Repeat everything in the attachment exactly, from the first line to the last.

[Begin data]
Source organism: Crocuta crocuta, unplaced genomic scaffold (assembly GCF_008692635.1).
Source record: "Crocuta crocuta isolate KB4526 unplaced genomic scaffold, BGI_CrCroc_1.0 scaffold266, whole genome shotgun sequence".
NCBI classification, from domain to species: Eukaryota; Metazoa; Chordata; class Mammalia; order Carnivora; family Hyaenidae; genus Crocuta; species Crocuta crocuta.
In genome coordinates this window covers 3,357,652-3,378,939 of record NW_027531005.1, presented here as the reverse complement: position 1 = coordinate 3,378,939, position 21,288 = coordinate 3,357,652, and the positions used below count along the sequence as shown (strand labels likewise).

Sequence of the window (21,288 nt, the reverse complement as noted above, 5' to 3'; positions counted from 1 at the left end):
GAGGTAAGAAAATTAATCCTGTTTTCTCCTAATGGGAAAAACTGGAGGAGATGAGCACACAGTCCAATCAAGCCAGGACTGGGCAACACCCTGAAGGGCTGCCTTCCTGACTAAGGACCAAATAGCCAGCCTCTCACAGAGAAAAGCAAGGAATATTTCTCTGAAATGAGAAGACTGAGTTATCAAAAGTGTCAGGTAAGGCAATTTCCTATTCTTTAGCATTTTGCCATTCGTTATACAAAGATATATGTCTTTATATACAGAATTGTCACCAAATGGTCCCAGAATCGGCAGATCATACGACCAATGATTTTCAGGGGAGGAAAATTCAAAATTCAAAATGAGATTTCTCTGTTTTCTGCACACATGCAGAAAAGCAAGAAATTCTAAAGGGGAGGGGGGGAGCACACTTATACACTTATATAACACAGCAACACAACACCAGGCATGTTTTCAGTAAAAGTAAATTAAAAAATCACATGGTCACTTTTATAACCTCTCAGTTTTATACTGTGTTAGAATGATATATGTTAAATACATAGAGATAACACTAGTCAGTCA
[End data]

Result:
Source organism: Crocuta crocuta, unplaced genomic scaffold (assembly GCF_008692635.1).
Source record: "Crocuta crocuta isolate KB4526 unplaced genomic scaffold, BGI_CrCroc_1.0 scaffold266, whole genome shotgun sequence".
NCBI classification, from domain to species: Eukaryota; Metazoa; Chordata; class Mammalia; order Carnivora; family Hyaenidae; genus Crocuta; species Crocuta crocuta.
In genome coordinates this window covers 3,357,652-3,378,939 of record NW_027531005.1, presented here as the reverse complement: position 1 = coordinate 3,378,939, position 21,288 = coordinate 3,357,652, and the positions used below count along the sequence as shown (strand labels likewise).

Sequence of the window (21,288 nt, the reverse complement as noted above, 5' to 3'; positions counted from 1 at the left end):
GAGGTAAGAAAATTAATCCTGTTTTCTCCTAATGGGAAAAACTGGAGGAGATGAGCACACAGTCCAATCAAGCCAGGACTGGGCAACACCCTGAAGGGCTGCCTTCCTGACTAAGGACCAAATAGCCAGCCTCTCACAGAGAAAAGCAAGGAATATTTCTCTGAAATGAGAAGACTGAGTTATCAAAAGTGTCAGGTAAGGCAATTTCCTATTCTTTAGCATTTTGCCATTCGTTATACAAAGATATATGTCTTTATATACAGAATTGTCACCAAATGGTCCCAGAATCGGCAGATCATACGACCAATGATTTTCAGGGGAGGAAAATTCAAAATTCAAAATGAGATTTCTCTGTTTTCTGCACACATGCAGAAAAGCAAGAAATTCTAAAGGGGAGGGGGGGAGCACACTTATACACTTATATAACACAGCAACACAACACCAGGCATGTTTTCAGTAAAAGTAAATTAAAAAATCACATGGTCACTTTTATAACCTCTCAGTTTTATACTGTGTTAGAATGATATATGTTAAATACATAGAGATAACACTAGTCAGTCA